Penguins notebook: Vokoun knows about pressure
Vokoun knows about pressure
Penguins goalie Tomas Vokoun looks unflappable during games, even in the midst of the pressure-filled Stanley Cup playoffs.
A past experience in Vokoun's life makes hockey — even this time of year — seem tame.
In 2006, Vokoun was forced to remove himself from the lineup shortly before the playoffs because of severe back pain. Playing with Nashville, he was diagnosed with pelvic thrombophlebitis, a rare blood condition that gave Vokoun blood clots.
He found himself in the hospital for days, wondering if he'd ever play hockey again. In fact, his concerns were more powerful than hockey.
“I didn't know what was wrong with me,” Vokoun said. “I had massive blood clots behind my abdominal wall. They didn't know if it was a tumor or whatever.”
It took doctors a few days to determine the extent of his condition.
“You're doing full-body scans,” Vokoun said. “There are a lot of sick people sitting in the waiting room. I was still pretty young (29). I would say I was freaking out. It's one of those things, you think it's never going to happen to you. Fortunately it didn't. But even those couple of days when I didn't know what was wrong, it was scary.”
Vokoun took blood-thinners for some time but was cleared to play again later that summer.
Seven years later, he finds himself the Penguins' starting goaltender in the playoffs.
“You get better,” he said of his health scare, “and you still want to win. It's fun to be in this locker room and to be playing this time of year.”
Odds and ends
Penguins coach Dan Bylsma and Ottawa coach Paul MacLean orchestrated full team practices Thursday, a day after offering their teams optional workouts. ... The Penguins have no signs of injuries, a rarity during the postseason.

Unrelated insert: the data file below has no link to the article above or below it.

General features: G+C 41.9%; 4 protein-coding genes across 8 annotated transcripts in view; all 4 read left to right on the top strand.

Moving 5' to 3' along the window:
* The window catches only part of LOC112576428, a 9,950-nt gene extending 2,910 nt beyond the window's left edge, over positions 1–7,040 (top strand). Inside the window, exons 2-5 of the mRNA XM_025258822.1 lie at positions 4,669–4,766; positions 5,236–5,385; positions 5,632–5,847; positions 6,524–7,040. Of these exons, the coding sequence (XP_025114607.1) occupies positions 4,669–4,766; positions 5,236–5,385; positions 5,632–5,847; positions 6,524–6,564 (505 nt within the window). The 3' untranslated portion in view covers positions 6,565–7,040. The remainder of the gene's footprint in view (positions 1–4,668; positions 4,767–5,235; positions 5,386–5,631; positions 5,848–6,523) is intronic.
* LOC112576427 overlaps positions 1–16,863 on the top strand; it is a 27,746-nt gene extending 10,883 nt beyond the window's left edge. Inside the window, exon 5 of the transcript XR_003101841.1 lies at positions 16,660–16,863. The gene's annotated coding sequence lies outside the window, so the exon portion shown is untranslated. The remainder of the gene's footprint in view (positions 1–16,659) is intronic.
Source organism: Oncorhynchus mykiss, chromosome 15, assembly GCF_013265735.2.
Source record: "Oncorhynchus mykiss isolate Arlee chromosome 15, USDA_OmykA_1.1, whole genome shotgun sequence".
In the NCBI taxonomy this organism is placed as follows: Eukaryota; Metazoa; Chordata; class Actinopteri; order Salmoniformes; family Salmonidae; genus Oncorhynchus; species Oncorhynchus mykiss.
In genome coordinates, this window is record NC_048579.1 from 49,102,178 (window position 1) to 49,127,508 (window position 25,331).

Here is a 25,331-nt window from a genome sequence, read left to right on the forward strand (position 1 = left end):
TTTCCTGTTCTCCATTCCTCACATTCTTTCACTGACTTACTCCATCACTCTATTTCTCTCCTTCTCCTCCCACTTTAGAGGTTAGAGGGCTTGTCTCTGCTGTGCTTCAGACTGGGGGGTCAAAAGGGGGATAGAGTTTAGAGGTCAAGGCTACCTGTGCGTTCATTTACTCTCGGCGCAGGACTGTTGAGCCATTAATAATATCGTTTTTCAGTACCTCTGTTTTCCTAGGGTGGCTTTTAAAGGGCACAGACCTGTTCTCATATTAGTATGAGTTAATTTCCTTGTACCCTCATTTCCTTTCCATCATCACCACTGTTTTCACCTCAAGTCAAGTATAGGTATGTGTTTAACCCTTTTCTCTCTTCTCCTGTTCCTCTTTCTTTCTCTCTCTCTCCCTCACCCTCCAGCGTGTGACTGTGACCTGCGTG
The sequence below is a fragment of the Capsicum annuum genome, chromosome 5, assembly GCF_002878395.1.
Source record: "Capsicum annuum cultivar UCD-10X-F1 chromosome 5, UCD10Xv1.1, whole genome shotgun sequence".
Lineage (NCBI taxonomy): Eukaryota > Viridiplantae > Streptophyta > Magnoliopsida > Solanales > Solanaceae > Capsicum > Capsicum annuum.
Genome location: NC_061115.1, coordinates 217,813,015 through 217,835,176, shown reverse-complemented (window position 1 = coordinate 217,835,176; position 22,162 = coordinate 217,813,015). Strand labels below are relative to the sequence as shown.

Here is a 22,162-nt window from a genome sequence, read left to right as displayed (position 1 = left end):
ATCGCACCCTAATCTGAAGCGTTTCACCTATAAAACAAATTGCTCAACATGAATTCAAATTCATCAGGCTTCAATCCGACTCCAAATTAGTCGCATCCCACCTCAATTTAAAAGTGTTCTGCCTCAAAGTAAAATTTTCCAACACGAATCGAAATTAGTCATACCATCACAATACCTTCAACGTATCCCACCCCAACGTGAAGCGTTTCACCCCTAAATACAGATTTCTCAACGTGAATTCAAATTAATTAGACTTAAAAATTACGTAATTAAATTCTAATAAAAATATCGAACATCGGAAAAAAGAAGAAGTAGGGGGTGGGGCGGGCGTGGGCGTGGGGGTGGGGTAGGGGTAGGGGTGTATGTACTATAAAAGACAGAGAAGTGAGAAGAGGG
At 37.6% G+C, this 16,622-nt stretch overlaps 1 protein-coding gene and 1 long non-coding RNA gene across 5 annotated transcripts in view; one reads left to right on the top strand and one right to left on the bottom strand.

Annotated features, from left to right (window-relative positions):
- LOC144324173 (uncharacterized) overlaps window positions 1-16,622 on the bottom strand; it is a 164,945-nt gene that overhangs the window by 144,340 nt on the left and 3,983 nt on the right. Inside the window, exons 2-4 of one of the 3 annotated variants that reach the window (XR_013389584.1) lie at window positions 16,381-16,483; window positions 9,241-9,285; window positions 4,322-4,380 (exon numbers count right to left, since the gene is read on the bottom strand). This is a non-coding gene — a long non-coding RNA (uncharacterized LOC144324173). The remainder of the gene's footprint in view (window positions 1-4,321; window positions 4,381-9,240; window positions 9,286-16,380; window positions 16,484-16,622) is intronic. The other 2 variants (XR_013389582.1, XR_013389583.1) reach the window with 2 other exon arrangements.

Show commenting policy
TribLive commenting policy
You are solely responsible for your comments and by using TribLive.com you agree to our Terms of Service.
We moderate comments. Our goal is to provide substantive commentary for a general readership. By screening submissions, we provide a space where readers can share intelligent and informed commentary that enhances the quality of our news and information.
While most comments will be posted if they are on-topic and not abusive, moderating decisions are subjective. We will make them as carefully and consistently as we can. Because of the volume of reader comments, we cannot review individual moderation decisions with readers.
We value thoughtful comments representing a range of views that make their point quickly and politely. We make an effort to protect discussions from repeated comments either by the same reader or different readers.
We follow the same standards for taste as the daily newspaper. A few things we won't tolerate: personal attacks, obscenity, vulgarity, profanity (including expletives and letters followed by dashes), commercial promotion, impersonations, incoherence, proselytizing and SHOUTING. Don't include URLs to Web sites.
We do not edit comments. They are either approved or deleted. We reserve the right to edit a comment that is quoted or excerpted in an article. In this case, we may fix spelling and punctuation.
We welcome strong opinions and criticism of our work, but we don't want comments to become bogged down with discussions of our policies and we will moderate accordingly.
We appreciate it when readers and people quoted in articles or blog posts point out errors of fact or emphasis and will investigate all assertions. But these suggestions should be sent via e-mail. To avoid distracting other readers, we won't publish comments that suggest a correction. Instead, corrections will be made in a blog post or in an article.
- Penguins GM Rutherford: Malkin’s play belies fact he missed training camp
- Penguins notebook: After slow start, penalty kill on upswing
- Penguins assistant coach Tocchet wants Letang to shoot more on power play
- Penguins notebook: Team celebrates ‘Hockey Fights Cancer’ event
- Penguins’ defenseman Maatta confident of full recovery
- Fleury, Penguins too much for Kings
- Rossi: Fleury is, and will remain, Penguins’ soul
- Predators GM Poile: Penguins’ firing of Shero not fair
- Penguins’ Crosby OK with Neal comments about trade
- Penguins veteran defenseman Scuderi’s game looking up